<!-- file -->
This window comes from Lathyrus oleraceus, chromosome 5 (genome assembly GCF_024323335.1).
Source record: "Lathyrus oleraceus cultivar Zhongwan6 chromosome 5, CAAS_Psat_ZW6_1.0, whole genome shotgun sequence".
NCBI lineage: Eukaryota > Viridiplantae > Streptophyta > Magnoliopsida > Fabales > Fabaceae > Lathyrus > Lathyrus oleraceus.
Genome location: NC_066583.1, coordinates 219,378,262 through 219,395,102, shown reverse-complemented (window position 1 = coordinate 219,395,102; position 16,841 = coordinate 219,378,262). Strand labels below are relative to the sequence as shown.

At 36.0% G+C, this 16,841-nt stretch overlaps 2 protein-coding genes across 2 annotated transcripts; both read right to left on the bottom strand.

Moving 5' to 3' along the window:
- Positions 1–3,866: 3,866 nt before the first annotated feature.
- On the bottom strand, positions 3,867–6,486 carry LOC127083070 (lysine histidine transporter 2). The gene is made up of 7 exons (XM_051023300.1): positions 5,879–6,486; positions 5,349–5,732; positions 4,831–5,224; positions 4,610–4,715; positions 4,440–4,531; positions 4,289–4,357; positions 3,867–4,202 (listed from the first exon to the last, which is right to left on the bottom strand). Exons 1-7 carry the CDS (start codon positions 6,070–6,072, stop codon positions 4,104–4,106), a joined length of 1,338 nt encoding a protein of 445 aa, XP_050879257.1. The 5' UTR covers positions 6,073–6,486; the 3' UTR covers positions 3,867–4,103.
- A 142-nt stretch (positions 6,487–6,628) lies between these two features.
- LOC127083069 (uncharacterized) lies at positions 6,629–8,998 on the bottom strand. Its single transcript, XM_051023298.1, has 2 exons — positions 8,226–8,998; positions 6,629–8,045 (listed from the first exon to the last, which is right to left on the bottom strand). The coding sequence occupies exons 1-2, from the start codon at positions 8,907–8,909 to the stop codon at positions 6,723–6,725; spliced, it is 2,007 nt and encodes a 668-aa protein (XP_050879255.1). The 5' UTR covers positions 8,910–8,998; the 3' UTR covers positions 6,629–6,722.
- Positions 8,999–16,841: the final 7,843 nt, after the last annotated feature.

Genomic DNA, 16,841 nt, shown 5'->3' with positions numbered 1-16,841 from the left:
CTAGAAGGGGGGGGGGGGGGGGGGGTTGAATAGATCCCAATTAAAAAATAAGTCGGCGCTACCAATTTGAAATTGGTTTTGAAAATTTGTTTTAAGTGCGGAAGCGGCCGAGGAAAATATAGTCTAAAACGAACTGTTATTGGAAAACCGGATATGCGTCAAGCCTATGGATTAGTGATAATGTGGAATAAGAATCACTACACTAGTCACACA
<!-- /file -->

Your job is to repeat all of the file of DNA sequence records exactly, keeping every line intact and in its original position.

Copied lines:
This window comes from Lathyrus oleraceus, chromosome 5 (genome assembly GCF_024323335.1).
Source record: "Lathyrus oleraceus cultivar Zhongwan6 chromosome 5, CAAS_Psat_ZW6_1.0, whole genome shotgun sequence".
NCBI lineage: Eukaryota > Viridiplantae > Streptophyta > Magnoliopsida > Fabales > Fabaceae > Lathyrus > Lathyrus oleraceus.
Genome location: NC_066583.1, coordinates 219,378,262 through 219,395,102, shown reverse-complemented (window position 1 = coordinate 219,395,102; position 16,841 = coordinate 219,378,262). Strand labels below are relative to the sequence as shown.

At 36.0% G+C, this 16,841-nt stretch overlaps 2 protein-coding genes across 2 annotated transcripts; both read right to left on the bottom strand.

Moving 5' to 3' along the window:
- Positions 1–3,866: 3,866 nt before the first annotated feature.
- On the bottom strand, positions 3,867–6,486 carry LOC127083070 (lysine histidine transporter 2). The gene is made up of 7 exons (XM_051023300.1): positions 5,879–6,486; positions 5,349–5,732; positions 4,831–5,224; positions 4,610–4,715; positions 4,440–4,531; positions 4,289–4,357; positions 3,867–4,202 (listed from the first exon to the last, which is right to left on the bottom strand). Exons 1-7 carry the CDS (start codon positions 6,070–6,072, stop codon positions 4,104–4,106), a joined length of 1,338 nt encoding a protein of 445 aa, XP_050879257.1. The 5' UTR covers positions 6,073–6,486; the 3' UTR covers positions 3,867–4,103.
- A 142-nt stretch (positions 6,487–6,628) lies between these two features.
- LOC127083069 (uncharacterized) lies at positions 6,629–8,998 on the bottom strand. Its single transcript, XM_051023298.1, has 2 exons — positions 8,226–8,998; positions 6,629–8,045 (listed from the first exon to the last, which is right to left on the bottom strand). The coding sequence occupies exons 1-2, from the start codon at positions 8,907–8,909 to the stop codon at positions 6,723–6,725; spliced, it is 2,007 nt and encodes a 668-aa protein (XP_050879255.1). The 5' UTR covers positions 8,910–8,998; the 3' UTR covers positions 6,629–6,722.
- Positions 8,999–16,841: the final 7,843 nt, after the last annotated feature.

Genomic DNA, 16,841 nt, shown 5'->3' with positions numbered 1-16,841 from the left:
CTAGAAGGGGGGGGGGGGGGGGGGGTTGAATAGATCCCAATTAAAAAATAAGTCGGCGCTACCAATTTGAAATTGGTTTTGAAAATTTGTTTTAAGTGCGGAAGCGGCCGAGGAAAATATAGTCTAAAACGAACTGTTATTGGAAAACCGGATATGCGTCAAGCCTATGGATTAGTGATAATGTGGAATAAGAATCACTACACTAGTCACACA